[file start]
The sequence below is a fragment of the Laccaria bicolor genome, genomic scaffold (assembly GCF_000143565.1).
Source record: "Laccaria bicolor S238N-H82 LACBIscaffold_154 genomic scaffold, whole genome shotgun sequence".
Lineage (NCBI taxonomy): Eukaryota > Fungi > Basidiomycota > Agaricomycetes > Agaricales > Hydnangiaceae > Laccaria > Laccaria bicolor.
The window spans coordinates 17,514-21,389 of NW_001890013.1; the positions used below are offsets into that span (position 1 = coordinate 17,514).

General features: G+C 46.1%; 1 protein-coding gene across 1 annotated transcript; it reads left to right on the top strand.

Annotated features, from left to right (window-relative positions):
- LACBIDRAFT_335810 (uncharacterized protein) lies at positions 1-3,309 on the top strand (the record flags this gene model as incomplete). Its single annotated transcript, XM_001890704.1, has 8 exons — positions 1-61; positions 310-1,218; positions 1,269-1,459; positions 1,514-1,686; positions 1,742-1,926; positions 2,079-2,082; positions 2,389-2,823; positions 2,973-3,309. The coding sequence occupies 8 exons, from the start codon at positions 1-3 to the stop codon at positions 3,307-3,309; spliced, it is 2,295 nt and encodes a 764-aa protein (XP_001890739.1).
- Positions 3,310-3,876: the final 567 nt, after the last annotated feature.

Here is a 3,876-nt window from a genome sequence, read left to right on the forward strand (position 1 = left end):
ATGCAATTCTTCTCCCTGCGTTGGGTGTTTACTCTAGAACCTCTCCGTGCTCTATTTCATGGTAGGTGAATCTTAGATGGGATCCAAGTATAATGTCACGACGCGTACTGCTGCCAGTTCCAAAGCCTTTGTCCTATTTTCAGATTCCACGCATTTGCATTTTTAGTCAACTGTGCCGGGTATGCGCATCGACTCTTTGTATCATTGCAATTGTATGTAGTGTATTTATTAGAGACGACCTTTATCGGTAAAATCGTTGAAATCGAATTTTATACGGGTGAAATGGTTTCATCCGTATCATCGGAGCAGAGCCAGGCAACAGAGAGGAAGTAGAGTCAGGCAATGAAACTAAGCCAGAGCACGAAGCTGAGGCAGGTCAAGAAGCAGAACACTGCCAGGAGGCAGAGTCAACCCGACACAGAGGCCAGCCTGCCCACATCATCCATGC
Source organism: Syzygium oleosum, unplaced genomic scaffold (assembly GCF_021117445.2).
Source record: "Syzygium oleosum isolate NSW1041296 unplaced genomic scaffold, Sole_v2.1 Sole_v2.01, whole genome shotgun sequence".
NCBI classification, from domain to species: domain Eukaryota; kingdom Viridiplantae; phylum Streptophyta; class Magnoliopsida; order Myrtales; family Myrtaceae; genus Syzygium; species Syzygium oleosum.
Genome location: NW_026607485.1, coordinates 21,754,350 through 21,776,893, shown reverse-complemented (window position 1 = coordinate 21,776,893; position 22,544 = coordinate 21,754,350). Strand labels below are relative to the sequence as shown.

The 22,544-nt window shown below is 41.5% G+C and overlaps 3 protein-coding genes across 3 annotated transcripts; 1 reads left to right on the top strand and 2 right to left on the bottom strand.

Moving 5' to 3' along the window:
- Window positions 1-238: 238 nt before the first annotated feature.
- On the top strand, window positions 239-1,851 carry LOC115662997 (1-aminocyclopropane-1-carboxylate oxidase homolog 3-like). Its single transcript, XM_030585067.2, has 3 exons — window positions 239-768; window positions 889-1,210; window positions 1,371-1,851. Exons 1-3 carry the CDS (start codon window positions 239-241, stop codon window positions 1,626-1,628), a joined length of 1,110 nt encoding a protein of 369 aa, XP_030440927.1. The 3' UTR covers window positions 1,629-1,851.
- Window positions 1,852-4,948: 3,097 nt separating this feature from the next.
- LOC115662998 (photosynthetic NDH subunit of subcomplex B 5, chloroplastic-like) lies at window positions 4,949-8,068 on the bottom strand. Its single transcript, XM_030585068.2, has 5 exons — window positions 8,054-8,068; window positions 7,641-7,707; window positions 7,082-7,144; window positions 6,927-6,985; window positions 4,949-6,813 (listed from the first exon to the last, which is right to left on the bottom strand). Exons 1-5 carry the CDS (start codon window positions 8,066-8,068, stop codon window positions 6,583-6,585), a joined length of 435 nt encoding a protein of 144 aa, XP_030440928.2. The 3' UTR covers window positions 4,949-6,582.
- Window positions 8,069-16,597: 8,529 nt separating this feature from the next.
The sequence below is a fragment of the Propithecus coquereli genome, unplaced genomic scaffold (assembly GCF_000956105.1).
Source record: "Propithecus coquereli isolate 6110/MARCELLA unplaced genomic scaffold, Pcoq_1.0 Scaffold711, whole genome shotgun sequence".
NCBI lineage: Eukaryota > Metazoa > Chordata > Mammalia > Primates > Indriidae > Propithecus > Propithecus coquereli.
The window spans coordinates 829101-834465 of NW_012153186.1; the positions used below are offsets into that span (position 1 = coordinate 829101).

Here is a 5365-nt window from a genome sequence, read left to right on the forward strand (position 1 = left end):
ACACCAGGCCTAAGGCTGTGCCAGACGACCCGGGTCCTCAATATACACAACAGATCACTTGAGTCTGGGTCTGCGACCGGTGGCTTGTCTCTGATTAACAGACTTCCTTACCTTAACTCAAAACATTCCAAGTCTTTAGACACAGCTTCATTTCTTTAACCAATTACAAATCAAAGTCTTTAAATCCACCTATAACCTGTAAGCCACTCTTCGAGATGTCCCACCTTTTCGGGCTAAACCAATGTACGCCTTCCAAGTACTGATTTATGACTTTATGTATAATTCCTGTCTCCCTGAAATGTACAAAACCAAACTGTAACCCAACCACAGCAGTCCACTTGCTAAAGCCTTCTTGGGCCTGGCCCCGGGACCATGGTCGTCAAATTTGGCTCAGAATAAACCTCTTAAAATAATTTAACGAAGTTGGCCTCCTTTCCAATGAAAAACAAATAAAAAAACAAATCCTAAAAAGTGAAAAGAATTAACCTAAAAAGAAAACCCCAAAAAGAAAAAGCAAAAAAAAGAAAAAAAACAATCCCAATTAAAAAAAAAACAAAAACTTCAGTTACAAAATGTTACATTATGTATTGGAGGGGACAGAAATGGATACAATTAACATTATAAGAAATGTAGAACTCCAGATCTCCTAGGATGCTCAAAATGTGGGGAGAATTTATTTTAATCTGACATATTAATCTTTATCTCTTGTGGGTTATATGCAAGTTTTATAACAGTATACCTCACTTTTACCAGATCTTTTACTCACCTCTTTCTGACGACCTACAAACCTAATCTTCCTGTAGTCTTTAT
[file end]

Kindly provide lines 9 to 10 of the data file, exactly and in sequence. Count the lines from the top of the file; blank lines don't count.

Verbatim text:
Here is a 3,876-nt window from a genome sequence, read left to right on the forward strand (position 1 = left end):
ATGCAATTCTTCTCCCTGCGTTGGGTGTTTACTCTAGAACCTCTCCGTGCTCTATTTCATGGTAGGTGAATCTTAGATGGGATCCAAGTATAATGTCACGACGCGTACTGCTGCCAGTTCCAAAGCCTTTGTCCTATTTTCAGATTCCACGCATTTGCATTTTTAGTCAACTGTGCCGGGTATGCGCATCGACTCTTTGTATCATTGCAATTGTATGTAGTGTATTTATTAGAGACGACCTTTATCGGTAAAATCGTTGAAATCGAATTTTATACGGGTGAAATGGTTTCATCCGTATCATCGGAGCAGAGCCAGGCAACAGAGAGGAAGTAGAGTCAGGCAATGAAACTAAGCCAGAGCACGAAGCTGAGGCAGGTCAAGAAGCAGAACACTGCCAGGAGGCAGAGTCAACCCGACACAGAGGCCAGCCTGCCCACATCATCCATGC